Note: I’m writing this and several of the posts you’re going to see for the next week at the beginning of the week of Monday, August 17th. My plan is to continue doing my solo photo walks around LIC and the Newtown Creek in the dead of night as long as that’s feasible. If you continue to see regular updates here, that means everything is kosher as far as health and well being. If the blog stops updating, it means that things have gone badly for a humble narrator.


“follow” me on Twitter- @newtownpentacle


Buy a book!

In the Shadows at Newtown Creek,” an 88 page softcover 8.5×11 magazine format photo book by Mitch Waxman, is now on sale at blurb.com for $30.

Written by Mitch Waxman

August 18, 2020 at 1:00 pm

mathematical depths

with one comment

Monday

– photo by Mitch Waxman

One has no idea at all why he feels so exhausted and tired at the moment. Has nothing to do with illness, I would offer, nor is it the sensation of “waiting for the other shoe to drop” as 2020 has dropped a lot of shoes and things just promise to get more interesting as the wheel of the year turns towards Autumn. This part of August always offers that “time to go back to school” cue to me, and I feel like I’m about to have to go try on winter clothes while it’s still shorts weather. My mom would insist on buying my kid clothes from a store in either Midwood or Flatlands called “Widensky’s.” Let’s just say that even by 1970’s standards, the offerings of this particular shop were not the most fashionable choices which a young fella might make. Lots of orange courdoroy pants and multi colored velour sweaters, coupled with Buster Brown brand shoes. As soon as I started working and buying my own stuff, that story changed, but when you’re a kid you eat what they tell you to and wear what’s laid out. It’s a lot like being a prisoner, being a kid.

Seriously, I cannot tell you how uncomfortable most of those clothes were. Badly sewn, fabric that came out of a chemical drum, plastic shoes… wearing Sneakers was still seen as as an impolite gesture when worn for anything other than exercise back then. This was when the old lady had barbers craft me up the bangs and long sides Partridge Family haircut.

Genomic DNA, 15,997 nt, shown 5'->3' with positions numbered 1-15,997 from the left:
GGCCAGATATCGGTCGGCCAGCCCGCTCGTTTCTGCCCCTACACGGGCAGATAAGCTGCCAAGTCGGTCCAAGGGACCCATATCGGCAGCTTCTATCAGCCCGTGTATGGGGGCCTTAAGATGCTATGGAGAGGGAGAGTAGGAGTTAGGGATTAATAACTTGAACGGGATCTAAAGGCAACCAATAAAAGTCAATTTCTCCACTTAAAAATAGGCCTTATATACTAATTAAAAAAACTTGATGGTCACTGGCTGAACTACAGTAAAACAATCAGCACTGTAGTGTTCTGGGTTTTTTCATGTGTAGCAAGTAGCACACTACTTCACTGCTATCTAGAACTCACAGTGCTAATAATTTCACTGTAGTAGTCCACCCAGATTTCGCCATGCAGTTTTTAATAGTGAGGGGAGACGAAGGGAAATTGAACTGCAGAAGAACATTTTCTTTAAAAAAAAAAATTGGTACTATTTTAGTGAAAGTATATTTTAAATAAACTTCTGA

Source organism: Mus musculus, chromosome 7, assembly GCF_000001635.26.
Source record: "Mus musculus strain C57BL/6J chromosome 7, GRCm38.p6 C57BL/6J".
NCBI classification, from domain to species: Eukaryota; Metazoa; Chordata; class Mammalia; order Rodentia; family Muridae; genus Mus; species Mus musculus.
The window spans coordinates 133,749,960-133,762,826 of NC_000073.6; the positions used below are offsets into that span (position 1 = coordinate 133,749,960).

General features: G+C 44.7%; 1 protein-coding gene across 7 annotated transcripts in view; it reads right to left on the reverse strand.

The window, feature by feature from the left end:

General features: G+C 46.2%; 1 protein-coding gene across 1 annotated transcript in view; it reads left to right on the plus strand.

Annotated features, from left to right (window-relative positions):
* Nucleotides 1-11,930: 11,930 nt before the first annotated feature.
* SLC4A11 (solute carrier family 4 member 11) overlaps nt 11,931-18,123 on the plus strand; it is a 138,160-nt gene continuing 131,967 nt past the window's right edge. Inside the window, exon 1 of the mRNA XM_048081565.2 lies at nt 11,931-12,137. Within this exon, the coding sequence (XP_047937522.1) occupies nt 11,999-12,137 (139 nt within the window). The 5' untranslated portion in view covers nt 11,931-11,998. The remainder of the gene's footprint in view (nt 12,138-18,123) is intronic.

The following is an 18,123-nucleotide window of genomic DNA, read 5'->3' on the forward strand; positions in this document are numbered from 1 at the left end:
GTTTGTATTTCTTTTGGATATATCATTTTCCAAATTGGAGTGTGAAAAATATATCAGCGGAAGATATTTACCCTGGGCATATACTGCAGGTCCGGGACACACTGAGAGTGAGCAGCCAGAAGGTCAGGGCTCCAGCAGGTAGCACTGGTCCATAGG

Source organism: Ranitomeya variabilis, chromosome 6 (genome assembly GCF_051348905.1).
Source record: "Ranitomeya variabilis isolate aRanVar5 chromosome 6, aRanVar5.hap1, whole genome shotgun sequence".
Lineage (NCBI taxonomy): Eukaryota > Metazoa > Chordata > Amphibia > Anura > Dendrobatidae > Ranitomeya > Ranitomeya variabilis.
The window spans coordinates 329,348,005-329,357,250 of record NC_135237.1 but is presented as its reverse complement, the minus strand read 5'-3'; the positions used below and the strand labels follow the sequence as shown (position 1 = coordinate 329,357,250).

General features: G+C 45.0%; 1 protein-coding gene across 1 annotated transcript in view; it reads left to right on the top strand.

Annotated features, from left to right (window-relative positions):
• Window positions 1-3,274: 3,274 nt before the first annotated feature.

– photo by Mitch Waxman

I remember a fad in the late 1970’s and early 1980’s where males of all ages began wearing matching sweatsuits. This was considered casual wear, and I would often notice men getting the sweat jacket (no hoodie) tailored at the dry cleaners. This was around the time that mirror sunglasses were in vogue, as well as casually wearing sweat bands on the wrists and head. I have never, ever, understood what a wrist mounted sweatband’s purpose is. If you wanted cargo shorts, you’d make them yourself out of a pair of army surplus pants you got at the second hand. People would also walk around back then wearing shirts with repeating screen printed patterns of anchors or traffic signs.

Of course, it was kind of a big deal back then that cops didn’t have bullet proof vests routinely assigned to them, and don’t get me started about the hair. I recently got sent a shot of myself from tenth grade which displayed the most embarrassing hair cut I ever had. It was the 80’s, I was young, so what can I tell you?

– photo by Mitch Waxman

When you get down to it, all of us are kind of different people at different stages of our lives. Some old suit of clothes of the type you used to be known for wearing doesn’t fit anymore, so you move on to another. Shoes wear out, hair gets long and then short and then it goes and changes color on you.

Ever heard about the philosophical conundrum called “Theseus’s Ship”? It seems that when Theseus sailed back to Athens, they preserved the great hero’s boat. The thing was maintained and cared for, and if a plank of wood became rotten over time an exact copy of it was created and installed. Over several centuries, every molecule of the original boat was replaced, and the eventual realization that whereas every replacement part was an exact duplicate of the original no part of the original boat still was present offered up a metaphysical crisis. Was it still Theseus’ ship?

I often wonder if I’m still all the people I used to be.

Note: I’m writing this and several of the posts you’re going to see for the next week at the beginning of the week of Monday, August 17th. My plan is to continue doing my solo photo walks around LIC and the Newtown Creek in the dead of night as long as that’s feasible. If you continue to see regular updates here, that means everything is kosher as far as health and well being. If the blog stops updating, it means that things have gone badly for a humble narrator.


“follow” me on Twitter- @newtownpentacle


Buy a book!

In the Shadows at Newtown Creek,” an 88 page softcover 8.5×11 magazine format photo book by Mitch Waxman, is now on sale at blurb.com for $30.

Written by Mitch Waxman

August 17, 2020 at 11:00 am